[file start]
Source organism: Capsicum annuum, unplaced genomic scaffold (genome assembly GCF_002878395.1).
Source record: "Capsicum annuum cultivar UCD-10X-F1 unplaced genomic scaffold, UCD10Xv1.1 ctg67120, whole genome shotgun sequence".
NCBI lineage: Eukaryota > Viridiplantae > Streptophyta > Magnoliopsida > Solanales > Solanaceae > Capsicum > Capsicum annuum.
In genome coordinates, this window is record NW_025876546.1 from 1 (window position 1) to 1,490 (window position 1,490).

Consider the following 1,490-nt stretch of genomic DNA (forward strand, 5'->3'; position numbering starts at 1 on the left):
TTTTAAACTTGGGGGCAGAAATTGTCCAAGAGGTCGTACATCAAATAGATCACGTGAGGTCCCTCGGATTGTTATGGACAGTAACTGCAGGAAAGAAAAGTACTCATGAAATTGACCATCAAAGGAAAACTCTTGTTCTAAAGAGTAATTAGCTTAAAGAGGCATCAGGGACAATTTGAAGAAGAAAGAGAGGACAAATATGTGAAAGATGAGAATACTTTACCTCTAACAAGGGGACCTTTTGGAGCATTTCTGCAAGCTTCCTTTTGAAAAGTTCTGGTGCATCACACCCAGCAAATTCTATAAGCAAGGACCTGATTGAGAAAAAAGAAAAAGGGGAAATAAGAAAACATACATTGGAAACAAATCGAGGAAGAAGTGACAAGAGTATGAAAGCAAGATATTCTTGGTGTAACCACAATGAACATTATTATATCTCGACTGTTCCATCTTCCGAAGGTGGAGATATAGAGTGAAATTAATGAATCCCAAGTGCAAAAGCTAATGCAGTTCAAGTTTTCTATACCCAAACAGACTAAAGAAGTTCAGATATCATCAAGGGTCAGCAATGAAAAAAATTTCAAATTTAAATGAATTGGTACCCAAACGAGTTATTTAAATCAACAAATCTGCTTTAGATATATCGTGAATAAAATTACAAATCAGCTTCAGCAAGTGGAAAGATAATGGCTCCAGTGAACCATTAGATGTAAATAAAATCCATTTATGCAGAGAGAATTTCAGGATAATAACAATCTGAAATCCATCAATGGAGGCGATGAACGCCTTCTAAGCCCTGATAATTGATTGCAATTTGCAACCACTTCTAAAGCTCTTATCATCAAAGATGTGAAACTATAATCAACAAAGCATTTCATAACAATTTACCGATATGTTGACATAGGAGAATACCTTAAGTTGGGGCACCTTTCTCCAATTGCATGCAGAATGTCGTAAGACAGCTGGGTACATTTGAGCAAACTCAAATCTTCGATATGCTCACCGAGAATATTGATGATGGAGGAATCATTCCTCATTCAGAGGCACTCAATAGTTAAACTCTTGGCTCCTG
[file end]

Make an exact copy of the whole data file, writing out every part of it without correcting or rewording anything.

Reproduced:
Source organism: Capsicum annuum, unplaced genomic scaffold (genome assembly GCF_002878395.1).
Source record: "Capsicum annuum cultivar UCD-10X-F1 unplaced genomic scaffold, UCD10Xv1.1 ctg67120, whole genome shotgun sequence".
NCBI lineage: Eukaryota > Viridiplantae > Streptophyta > Magnoliopsida > Solanales > Solanaceae > Capsicum > Capsicum annuum.
In genome coordinates, this window is record NW_025876546.1 from 1 (window position 1) to 1,490 (window position 1,490).

Consider the following 1,490-nt stretch of genomic DNA (forward strand, 5'->3'; position numbering starts at 1 on the left):
TTTTAAACTTGGGGGCAGAAATTGTCCAAGAGGTCGTACATCAAATAGATCACGTGAGGTCCCTCGGATTGTTATGGACAGTAACTGCAGGAAAGAAAAGTACTCATGAAATTGACCATCAAAGGAAAACTCTTGTTCTAAAGAGTAATTAGCTTAAAGAGGCATCAGGGACAATTTGAAGAAGAAAGAGAGGACAAATATGTGAAAGATGAGAATACTTTACCTCTAACAAGGGGACCTTTTGGAGCATTTCTGCAAGCTTCCTTTTGAAAAGTTCTGGTGCATCACACCCAGCAAATTCTATAAGCAAGGACCTGATTGAGAAAAAAGAAAAAGGGGAAATAAGAAAACATACATTGGAAACAAATCGAGGAAGAAGTGACAAGAGTATGAAAGCAAGATATTCTTGGTGTAACCACAATGAACATTATTATATCTCGACTGTTCCATCTTCCGAAGGTGGAGATATAGAGTGAAATTAATGAATCCCAAGTGCAAAAGCTAATGCAGTTCAAGTTTTCTATACCCAAACAGACTAAAGAAGTTCAGATATCATCAAGGGTCAGCAATGAAAAAAATTTCAAATTTAAATGAATTGGTACCCAAACGAGTTATTTAAATCAACAAATCTGCTTTAGATATATCGTGAATAAAATTACAAATCAGCTTCAGCAAGTGGAAAGATAATGGCTCCAGTGAACCATTAGATGTAAATAAAATCCATTTATGCAGAGAGAATTTCAGGATAATAACAATCTGAAATCCATCAATGGAGGCGATGAACGCCTTCTAAGCCCTGATAATTGATTGCAATTTGCAACCACTTCTAAAGCTCTTATCATCAAAGATGTGAAACTATAATCAACAAAGCATTTCATAACAATTTACCGATATGTTGACATAGGAGAATACCTTAAGTTGGGGCACCTTTCTCCAATTGCATGCAGAATGTCGTAAGACAGCTGGGTACATTTGAGCAAACTCAAATCTTCGATATGCTCACCGAGAATATTGATGATGGAGGAATCATTCCTCATTCAGAGGCACTCAATAGTTAAACTCTTGGCTCCTG